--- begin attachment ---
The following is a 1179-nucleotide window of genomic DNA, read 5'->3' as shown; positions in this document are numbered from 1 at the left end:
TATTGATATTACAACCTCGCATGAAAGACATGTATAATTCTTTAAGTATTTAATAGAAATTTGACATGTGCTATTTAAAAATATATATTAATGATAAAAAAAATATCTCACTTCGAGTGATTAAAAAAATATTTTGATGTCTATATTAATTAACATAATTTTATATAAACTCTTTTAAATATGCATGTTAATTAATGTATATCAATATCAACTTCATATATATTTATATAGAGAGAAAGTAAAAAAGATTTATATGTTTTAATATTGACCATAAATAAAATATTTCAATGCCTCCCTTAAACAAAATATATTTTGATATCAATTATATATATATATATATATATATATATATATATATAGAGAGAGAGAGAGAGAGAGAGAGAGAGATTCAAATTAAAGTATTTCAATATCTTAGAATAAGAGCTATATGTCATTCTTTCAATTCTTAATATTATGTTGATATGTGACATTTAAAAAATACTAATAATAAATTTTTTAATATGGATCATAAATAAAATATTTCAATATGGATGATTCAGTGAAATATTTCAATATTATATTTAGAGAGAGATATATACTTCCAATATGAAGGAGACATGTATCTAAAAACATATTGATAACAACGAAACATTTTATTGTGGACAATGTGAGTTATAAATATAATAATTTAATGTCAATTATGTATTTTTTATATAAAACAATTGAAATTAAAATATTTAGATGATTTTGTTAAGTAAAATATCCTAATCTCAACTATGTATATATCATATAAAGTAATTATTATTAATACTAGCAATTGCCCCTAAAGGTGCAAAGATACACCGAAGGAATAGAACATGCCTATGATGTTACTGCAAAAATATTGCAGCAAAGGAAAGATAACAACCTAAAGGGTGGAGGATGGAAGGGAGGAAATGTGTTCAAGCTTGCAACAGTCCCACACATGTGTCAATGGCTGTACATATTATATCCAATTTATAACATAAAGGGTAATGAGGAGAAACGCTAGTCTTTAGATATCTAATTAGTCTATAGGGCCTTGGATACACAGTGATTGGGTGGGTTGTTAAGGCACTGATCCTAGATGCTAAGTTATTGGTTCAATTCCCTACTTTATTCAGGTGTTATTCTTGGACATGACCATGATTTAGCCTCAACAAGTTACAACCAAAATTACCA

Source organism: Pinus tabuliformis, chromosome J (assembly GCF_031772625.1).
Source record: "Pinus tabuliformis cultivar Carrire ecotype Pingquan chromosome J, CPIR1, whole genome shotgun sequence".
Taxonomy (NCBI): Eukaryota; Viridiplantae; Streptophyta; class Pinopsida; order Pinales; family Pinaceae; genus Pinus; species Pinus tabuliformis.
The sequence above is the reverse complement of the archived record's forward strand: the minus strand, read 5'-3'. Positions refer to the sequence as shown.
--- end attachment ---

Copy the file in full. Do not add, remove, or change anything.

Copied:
The following is a 1179-nucleotide window of genomic DNA, read 5'->3' as shown; positions in this document are numbered from 1 at the left end:
TATTGATATTACAACCTCGCATGAAAGACATGTATAATTCTTTAAGTATTTAATAGAAATTTGACATGTGCTATTTAAAAATATATATTAATGATAAAAAAAATATCTCACTTCGAGTGATTAAAAAAATATTTTGATGTCTATATTAATTAACATAATTTTATATAAACTCTTTTAAATATGCATGTTAATTAATGTATATCAATATCAACTTCATATATATTTATATAGAGAGAAAGTAAAAAAGATTTATATGTTTTAATATTGACCATAAATAAAATATTTCAATGCCTCCCTTAAACAAAATATATTTTGATATCAATTATATATATATATATATATATATATATATATATATAGAGAGAGAGAGAGAGAGAGAGAGAGAGATTCAAATTAAAGTATTTCAATATCTTAGAATAAGAGCTATATGTCATTCTTTCAATTCTTAATATTATGTTGATATGTGACATTTAAAAAATACTAATAATAAATTTTTTAATATGGATCATAAATAAAATATTTCAATATGGATGATTCAGTGAAATATTTCAATATTATATTTAGAGAGAGATATATACTTCCAATATGAAGGAGACATGTATCTAAAAACATATTGATAACAACGAAACATTTTATTGTGGACAATGTGAGTTATAAATATAATAATTTAATGTCAATTATGTATTTTTTATATAAAACAATTGAAATTAAAATATTTAGATGATTTTGTTAAGTAAAATATCCTAATCTCAACTATGTATATATCATATAAAGTAATTATTATTAATACTAGCAATTGCCCCTAAAGGTGCAAAGATACACCGAAGGAATAGAACATGCCTATGATGTTACTGCAAAAATATTGCAGCAAAGGAAAGATAACAACCTAAAGGGTGGAGGATGGAAGGGAGGAAATGTGTTCAAGCTTGCAACAGTCCCACACATGTGTCAATGGCTGTACATATTATATCCAATTTATAACATAAAGGGTAATGAGGAGAAACGCTAGTCTTTAGATATCTAATTAGTCTATAGGGCCTTGGATACACAGTGATTGGGTGGGTTGTTAAGGCACTGATCCTAGATGCTAAGTTATTGGTTCAATTCCCTACTTTATTCAGGTGTTATTCTTGGACATGACCATGATTTAGCCTCAACAAGTTACAACCAAAATTACCA

Source organism: Pinus tabuliformis, chromosome J (assembly GCF_031772625.1).
Source record: "Pinus tabuliformis cultivar Carrire ecotype Pingquan chromosome J, CPIR1, whole genome shotgun sequence".
Taxonomy (NCBI): Eukaryota; Viridiplantae; Streptophyta; class Pinopsida; order Pinales; family Pinaceae; genus Pinus; species Pinus tabuliformis.
The sequence above is the reverse complement of the archived record's forward strand: the minus strand, read 5'-3'. Positions refer to the sequence as shown.